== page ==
I have to partially disagree with Ed (and Heywood) here.* Not on the galling aesthetics of texting or Twittering, no indeed. I’ve never even read anything on Twitter, let alone used it, and I’ve never sent a text message — what, as if having instant electronic mail and a tiny phone you carry everywhere isn’t fast enough for all your communication needs? Regular readers know my opinion on the amount of care and attention that should be devoted to email correspondence. And I’ve had eleven people shot for not being able to tell the difference between “they’re”, “their” and “there”! So, with my literary snob bona fides firmly established, let us move along.

I think it was reading The Lexicographer’s Dilemma by Jack Lynch that softened my attitude on this sort of thing. To wit:

Once again, traditionalists see in these messages a society on the verge of collapse — young people can’t spell, they don’t know grammar, they don’t know punctuation! But this misses the point entirely. Yes, the writers of these things violate the rules of spelling, grammar and punctuation — but they do so intentionally. The comic effect comes not from an ignorance of the rules, but from a willful flouting of the rules. If the authors and their audience didn’t know what proper grammar and spelling were, those passages would lose all their force. In a way, playful lolcatters and texters aren’t ignoring the traditional rules of English; they’re depending on the existence of those rules in order to raise a laugh.


Crystal’s summary is probably the wisest take on the whole phenomenon of extravagantly nonstandard English in electronic forums. “Some people dislike texting,” he says. “Some are bemused by it. But it is merely the latest manifestation of the human ability to be linguistically creative and and to adapt language to suit the demands of diverse settings. There is no disaster pending. We will not see a new generation of adults growing up unable to write proper English. The language as a whole will not decline. In texting, what we are seeing, in a way, is language in evolution.”

There’s much more, of course, including plenty of humbling reminders that words and spellings and abbreviations we take completely for granted today as standard and proper were once similarly bemoaned as linguistic barbarities. I remember rules I was taught in seventh grade English that are pretty much obsolete now and would make me look bizarre if I employed them, and I remember some that I choose to pointedly ignore, such as the dispute over commas and periods inside quotation marks. Point being, I like to think I have at least an above-average facility with written words, but I’m sure a professional editor would find all sorts of things to cover with red ink on this blog. Who really cares as long as you get my meaning?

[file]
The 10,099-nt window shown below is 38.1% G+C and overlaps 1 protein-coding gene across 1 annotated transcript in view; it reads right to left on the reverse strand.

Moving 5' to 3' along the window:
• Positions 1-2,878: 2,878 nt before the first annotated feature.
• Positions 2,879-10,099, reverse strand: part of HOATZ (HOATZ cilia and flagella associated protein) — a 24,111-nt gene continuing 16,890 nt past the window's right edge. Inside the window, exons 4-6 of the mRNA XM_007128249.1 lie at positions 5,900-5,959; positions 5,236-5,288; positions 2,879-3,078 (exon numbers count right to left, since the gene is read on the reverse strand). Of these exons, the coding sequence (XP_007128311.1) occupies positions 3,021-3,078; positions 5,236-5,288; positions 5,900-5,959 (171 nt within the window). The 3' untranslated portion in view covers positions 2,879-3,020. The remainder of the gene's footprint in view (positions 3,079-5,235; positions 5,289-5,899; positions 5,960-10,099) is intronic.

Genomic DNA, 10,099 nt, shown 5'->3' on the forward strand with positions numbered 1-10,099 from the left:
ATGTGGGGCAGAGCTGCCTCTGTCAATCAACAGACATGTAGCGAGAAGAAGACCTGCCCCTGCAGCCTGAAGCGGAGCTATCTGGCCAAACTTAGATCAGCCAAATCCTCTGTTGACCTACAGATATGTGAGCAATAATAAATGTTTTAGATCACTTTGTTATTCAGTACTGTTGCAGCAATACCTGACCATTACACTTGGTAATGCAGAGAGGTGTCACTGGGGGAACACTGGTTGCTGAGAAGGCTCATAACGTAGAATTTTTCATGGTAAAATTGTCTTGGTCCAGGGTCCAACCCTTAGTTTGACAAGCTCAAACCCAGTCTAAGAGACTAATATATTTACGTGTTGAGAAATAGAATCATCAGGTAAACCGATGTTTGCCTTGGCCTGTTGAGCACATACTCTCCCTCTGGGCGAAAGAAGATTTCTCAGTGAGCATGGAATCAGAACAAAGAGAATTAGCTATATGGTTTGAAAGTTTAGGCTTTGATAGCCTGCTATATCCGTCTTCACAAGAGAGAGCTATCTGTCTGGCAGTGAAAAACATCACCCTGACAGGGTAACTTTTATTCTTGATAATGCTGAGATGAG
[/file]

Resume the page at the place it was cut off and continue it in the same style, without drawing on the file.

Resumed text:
But I repeat: I’m not arguing that text messages or lol-speak are equal to well-crafted prose, obviously not. I’m just saying that most of those kids probably know better, and if they don’t, they’ll probably learn enough to get by, so relax already. Speaking of which: how much clear writing ability are any of us going to need when we’re all working as slaves on Chinese robot farms? I mean, I’d personally love it if we all wrote and spoke like modern-day Shakespeares, but let’s be real: most people just don’t need that ability in order to succeed in the business world, which is increasingly the only one that mattters.

So it comes to personal taste, then, and like I said, I shudder at the sight of misspelled words and random, erratic punctuation and capitalization myself. I guess I’ve just gotten to a point where it’s not worth the energy to pull my hair out over it anymore. Of course there are countless dolts out there with mundane thoughts and near-illegible ways of expressing them, but when has it ever been otherwise? I’m not usually known for optimism, but it seems like the glass can easily be half-full if you want: mass education and technology have helped create more good writers than at any other time in history. And as much as I’d love to believe otherwise, bitter experience does not show me any solid connection between a person’s writing and thinking. Too many people can do one but not the other. Being able to construct a grammatically correct sentence does not necessarily imply an equal ability to think logically, or even sanely. Different parts of the brain involved, I suppose.

As for Twitter itself, it seems to me that the problem is the fact that someone felt it to be a necessary invention in the first place, not the fact that people have to come up with inventive shorthand to stay below the 140-character limit. Again, I say, complain about the fact that the pace of modern life is out of control and always mindlessly speeding up if you want to complain about something threatening to our civilization, not the cosmetic ways people attempt to adapt to it.

*I’m only addressing the parts of their posts regarding language and technology. As for She Who Shall Not Be Named, I couldn’t care less what she said or how she said it. Her phenomenon, such as it is, has been exhaustively mined for all symbolism and significance, and seeing as how she seems content to remain a poli-celebrity, unlikely to bother with actually running for office again, I don’t see any point in continuing to pay her undeserved attention. Yes, she’s the avatar of fucking idiocy in this great nation of ours, but that constituency has always been with us and always will be. She just happens to be a charismatic, photogenic expression of it. There’s really not much more to say about it.